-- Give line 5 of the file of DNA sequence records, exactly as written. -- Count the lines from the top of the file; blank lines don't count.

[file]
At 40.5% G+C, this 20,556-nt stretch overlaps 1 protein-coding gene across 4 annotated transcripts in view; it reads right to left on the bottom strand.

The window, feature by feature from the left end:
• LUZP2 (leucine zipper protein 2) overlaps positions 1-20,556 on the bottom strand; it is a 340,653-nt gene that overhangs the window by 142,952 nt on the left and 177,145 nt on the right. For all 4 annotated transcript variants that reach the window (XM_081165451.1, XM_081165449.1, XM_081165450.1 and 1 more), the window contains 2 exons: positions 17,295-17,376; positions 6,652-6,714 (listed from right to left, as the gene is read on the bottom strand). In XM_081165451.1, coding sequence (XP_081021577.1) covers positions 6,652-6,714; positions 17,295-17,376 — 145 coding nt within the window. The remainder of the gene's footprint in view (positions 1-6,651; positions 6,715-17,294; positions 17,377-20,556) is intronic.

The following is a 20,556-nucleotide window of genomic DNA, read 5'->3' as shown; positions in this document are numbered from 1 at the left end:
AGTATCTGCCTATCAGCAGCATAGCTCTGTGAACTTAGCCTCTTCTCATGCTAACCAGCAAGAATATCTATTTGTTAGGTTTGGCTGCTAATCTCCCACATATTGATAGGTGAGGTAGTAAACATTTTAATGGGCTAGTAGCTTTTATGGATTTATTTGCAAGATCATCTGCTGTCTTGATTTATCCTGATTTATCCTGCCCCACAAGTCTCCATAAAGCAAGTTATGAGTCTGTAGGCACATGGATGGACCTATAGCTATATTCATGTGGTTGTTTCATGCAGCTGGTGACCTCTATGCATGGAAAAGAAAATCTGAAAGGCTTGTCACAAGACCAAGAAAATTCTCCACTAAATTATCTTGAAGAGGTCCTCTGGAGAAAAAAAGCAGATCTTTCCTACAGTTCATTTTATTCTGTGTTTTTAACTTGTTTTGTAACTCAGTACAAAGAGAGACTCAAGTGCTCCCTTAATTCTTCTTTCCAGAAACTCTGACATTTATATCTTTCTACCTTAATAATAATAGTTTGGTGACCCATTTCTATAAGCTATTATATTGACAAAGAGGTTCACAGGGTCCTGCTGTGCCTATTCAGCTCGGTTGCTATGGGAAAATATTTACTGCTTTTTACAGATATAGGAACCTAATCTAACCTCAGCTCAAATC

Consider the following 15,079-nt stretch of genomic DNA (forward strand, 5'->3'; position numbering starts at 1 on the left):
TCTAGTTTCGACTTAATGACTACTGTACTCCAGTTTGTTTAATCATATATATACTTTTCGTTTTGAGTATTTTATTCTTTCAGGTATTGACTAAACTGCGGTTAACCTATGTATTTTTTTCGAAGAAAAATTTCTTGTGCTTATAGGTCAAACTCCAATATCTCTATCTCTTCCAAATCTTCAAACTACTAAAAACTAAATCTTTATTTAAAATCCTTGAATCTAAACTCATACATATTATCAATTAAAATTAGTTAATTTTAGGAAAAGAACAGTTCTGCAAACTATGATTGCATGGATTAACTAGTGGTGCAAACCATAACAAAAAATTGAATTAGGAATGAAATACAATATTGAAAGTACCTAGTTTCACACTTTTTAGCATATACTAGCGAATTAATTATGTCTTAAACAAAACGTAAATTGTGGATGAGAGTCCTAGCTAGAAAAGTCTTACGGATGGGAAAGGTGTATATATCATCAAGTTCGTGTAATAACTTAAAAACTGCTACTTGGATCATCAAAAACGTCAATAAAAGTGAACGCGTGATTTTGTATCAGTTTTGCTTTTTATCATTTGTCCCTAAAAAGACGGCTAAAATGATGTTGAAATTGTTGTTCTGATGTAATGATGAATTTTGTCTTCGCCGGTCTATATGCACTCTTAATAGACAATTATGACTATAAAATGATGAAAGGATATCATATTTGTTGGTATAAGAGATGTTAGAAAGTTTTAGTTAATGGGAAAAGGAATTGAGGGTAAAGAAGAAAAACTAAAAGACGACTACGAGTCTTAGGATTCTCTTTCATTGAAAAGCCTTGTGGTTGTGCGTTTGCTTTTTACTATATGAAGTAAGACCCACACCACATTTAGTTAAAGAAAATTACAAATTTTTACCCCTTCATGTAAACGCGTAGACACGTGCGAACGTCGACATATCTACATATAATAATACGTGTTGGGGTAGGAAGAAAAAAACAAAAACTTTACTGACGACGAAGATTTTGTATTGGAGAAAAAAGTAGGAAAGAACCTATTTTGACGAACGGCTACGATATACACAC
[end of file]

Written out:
AGTATCTGCCTATCAGCAGCATAGCTCTGTGAACTTAGCCTCTTCTCATGCTAACCAGCAAGAATATCTATTTGTTAGGTTTGGCTGCTAATCTCCCACATATTGATAGGTGAGGTAGTAAACATTTTAATGGGCTAGTAGCTTTTATGGATTTATTTGCAAGATCATCTGCTGTCTTGATTTATCCTGATTTATCCTGCCCCACAAGTCTCCATAAAGCAAGTTATGAGTCTGTAGGCACATGGATGGACCTATAGCTATATTCATGTGGTTGTTTCATGCAGCTGGTGACCTCTATGCATGGAAAAGAAAATCTGAAAGGCTTGTCACAAGACCAAGAAAATTCTCCACTAAATTATCTTGAAGAGGTCCTCTGGAGAAAAAAAGCAGATCTTTCCTACAGTTCATTTTATTCTGTGTTTTTAACTTGTTTTGTAACTCAGTACAAAGAGAGACTCAAGTGCTCCCTTAATTCTTCTTTCCAGAAACTCTGACATTTATATCTTTCTACCTTAATAATAATAGTTTGGTGACCCATTTCTATAAGCTATTATATTGACAAAGAGGTTCACAGGGTCCTGCTGTGCCTATTCAGCTCGGTTGCTATGGGAAAATATTTACTGCTTTTTACAGATATAGGAACCTAATCTAACCTCAGCTCAAATC